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[av_heading heading=’Profiting from childhood memories’ tag=’h3′ style=’blockquote modern-quote’ size=” subheading_active=’subheading_below’ subheading_size=’15’ padding=’10’ color=” custom_font=”]

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Sunday, February 19, 2017

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DO you occasionally stop to recall memorable events of childhood? I guess you can remember all the names of your teachers in the elementary grades, but not in college. Why is that so?

According to a published research by Professor Patricia Bauer of Emory College of Arts and Science at Atlanta, Georgia, children have more competent memory than adults; and so are apt to recall unique childhood incidents in adulthood.

Professor Bauer and her colleagues studied 83 children. They found out that between the ages of five and seven, the amount of the memories the children could recall hovered between 63 and 72 per cent.

They reckoned that while most three-year olds could recall a lot of what happened to them months earlier, these memories may persist while they are five and six, only to decline rapidly thereafter.

No wonder very few young adults could recall memories they had cherished before age three. It’s our parents, more often than not, who remind us about habits and child lingo we had “memorized” at pre-three, only to be forgotten henceforth.  Let me substantiate this up close and personal: My late mother would often recall that as a toddler learning to speak, I used to say “matataw” when I wanted to ask her for water and “bataton” when I would like to go to church with her.

Chances are, a clue to one man’s destiny could have sprung from a child’s act.  I was three or four (must be in 1953 or 1954) when my parents took me to a photo studio for a solo photo. In those film photography days, the “shooter” had to hide his face under a black cloth covering the tripod-mounted camera to prevent film damage. This was the scene I was seeing when my father carried me to a chair facing the cameraman. So scared was I that cried and thrashed my feet. It was only when my dad handed me his fountain that I sat still while the camera was clicking.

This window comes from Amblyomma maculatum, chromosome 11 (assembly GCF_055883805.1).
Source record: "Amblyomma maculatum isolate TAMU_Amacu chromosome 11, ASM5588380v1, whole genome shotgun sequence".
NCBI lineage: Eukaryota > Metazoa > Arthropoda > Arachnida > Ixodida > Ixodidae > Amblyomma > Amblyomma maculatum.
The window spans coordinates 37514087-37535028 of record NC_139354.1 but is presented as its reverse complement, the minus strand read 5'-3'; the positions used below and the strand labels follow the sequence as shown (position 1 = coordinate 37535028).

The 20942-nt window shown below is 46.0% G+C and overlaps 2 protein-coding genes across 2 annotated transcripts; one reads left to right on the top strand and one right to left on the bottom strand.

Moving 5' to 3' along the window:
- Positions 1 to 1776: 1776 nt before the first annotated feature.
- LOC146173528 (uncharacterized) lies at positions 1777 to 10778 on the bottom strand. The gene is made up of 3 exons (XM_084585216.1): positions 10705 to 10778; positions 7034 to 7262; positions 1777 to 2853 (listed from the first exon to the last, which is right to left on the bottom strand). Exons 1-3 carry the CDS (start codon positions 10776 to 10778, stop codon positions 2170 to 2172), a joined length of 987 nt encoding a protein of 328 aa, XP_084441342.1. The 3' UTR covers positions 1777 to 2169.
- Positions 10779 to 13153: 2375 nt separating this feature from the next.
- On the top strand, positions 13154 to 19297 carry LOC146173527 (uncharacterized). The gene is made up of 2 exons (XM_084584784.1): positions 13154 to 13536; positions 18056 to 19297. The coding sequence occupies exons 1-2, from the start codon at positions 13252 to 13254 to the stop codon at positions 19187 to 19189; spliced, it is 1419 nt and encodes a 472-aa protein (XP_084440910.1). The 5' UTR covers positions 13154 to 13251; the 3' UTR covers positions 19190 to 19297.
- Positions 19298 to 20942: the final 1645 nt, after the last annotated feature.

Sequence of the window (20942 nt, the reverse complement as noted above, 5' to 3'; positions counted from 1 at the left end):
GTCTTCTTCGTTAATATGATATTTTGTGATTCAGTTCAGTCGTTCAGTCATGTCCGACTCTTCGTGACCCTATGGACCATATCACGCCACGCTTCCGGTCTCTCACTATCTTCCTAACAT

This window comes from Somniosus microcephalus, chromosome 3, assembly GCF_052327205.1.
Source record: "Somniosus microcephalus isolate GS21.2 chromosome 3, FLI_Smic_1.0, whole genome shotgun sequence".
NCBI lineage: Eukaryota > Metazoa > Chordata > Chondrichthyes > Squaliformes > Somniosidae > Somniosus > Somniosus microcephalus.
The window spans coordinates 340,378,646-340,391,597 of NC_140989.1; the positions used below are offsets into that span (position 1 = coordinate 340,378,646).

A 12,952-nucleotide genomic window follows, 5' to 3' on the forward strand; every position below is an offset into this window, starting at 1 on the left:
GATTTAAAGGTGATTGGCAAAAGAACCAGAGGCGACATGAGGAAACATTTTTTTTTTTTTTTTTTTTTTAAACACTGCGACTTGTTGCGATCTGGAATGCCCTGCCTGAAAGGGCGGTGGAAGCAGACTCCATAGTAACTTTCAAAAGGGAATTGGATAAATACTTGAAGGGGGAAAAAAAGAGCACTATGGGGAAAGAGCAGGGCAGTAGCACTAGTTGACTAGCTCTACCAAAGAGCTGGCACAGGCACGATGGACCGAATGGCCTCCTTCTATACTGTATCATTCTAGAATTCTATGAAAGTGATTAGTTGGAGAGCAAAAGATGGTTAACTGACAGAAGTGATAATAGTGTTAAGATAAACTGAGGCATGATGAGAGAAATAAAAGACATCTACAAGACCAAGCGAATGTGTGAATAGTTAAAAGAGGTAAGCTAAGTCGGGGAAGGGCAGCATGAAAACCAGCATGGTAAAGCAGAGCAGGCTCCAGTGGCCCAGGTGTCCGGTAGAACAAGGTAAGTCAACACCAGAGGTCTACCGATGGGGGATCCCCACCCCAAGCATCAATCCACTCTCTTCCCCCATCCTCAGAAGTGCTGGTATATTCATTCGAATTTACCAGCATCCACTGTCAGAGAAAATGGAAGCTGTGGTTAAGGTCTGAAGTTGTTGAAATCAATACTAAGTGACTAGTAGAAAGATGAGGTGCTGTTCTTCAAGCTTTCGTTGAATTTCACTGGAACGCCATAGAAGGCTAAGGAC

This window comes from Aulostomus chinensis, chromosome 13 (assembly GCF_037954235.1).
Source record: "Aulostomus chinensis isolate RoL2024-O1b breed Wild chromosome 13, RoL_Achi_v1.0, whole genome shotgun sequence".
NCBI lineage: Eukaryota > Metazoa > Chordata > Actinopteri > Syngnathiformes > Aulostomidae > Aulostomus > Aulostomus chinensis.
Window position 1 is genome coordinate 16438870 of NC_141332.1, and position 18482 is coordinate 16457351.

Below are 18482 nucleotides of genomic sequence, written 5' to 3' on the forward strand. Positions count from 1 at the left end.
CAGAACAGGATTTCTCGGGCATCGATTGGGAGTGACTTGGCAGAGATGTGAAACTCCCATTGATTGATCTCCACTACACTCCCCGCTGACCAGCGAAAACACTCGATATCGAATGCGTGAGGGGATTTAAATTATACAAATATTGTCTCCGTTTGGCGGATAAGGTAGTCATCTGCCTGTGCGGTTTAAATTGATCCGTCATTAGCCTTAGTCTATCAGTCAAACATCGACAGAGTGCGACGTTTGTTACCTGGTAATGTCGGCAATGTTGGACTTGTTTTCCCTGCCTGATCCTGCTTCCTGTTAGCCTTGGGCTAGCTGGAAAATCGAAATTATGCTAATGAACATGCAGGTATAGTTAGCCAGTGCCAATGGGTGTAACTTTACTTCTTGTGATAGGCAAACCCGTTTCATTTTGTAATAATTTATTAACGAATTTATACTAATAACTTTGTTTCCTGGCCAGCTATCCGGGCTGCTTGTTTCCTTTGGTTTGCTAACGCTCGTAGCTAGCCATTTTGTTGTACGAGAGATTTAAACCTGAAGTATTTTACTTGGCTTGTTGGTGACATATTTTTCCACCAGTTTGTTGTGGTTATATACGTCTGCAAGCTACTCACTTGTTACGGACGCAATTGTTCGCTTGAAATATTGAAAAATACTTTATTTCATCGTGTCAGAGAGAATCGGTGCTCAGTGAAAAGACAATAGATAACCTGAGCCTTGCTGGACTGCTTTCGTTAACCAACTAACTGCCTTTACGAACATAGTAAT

With that pen in hand, could have I subconsciously decided to be a journalist someday? In retrospect, I now realize, that first photo session was an indicator of what I would much later do for a living – write, write, write.

May I challenge you readers to also dig into your childhood for any hint of the role you would play in adult life?

Childhood memories enable us to learn from the past and relay the information to the present generation. As popularized by late Spanish philosopher George Santayana, “Those who cannot remember the past are condemned to repeat it.”

In the first half of 1950s in the barrio where I grew up – San Pedro in San Jose, Antique – lived the only car owner named Palermo. It was to him that the neighborhood turned to for emergency transport.  And so when my three-month old brother Walter developed a rare skin disease, my parents had no choice but hire Palermo’s car to transport the baby boy to his town clinic. Unfortunately, dermatology not having gone beyond the “primitive” stage yet, my brother eventually died.

“Never again would we disturb a neighbor,” Dad told my mom, vowing to buy a second-hand jeepney, which he did for three-thousand pesos – a princely amount in that decade.

That jeepney with capacity for 12 passengers would double as second source of income for my dad and mom who were both public school teachers. Registered as a public utility vehicle, it plied the seven-kilometer distance between our barangay and the capital town of San Jose.

At that time, teachers were earning the minimum monthly wage of one hundred twenty pesos. But our jeepney was earning much more.

Those two circumstances – the death of my infant brother and the consequential move of my father buying a jeepney – taught the family a lesson that we now read about in inspirational books: “Every adversity has a seed of prosperity.”/PN





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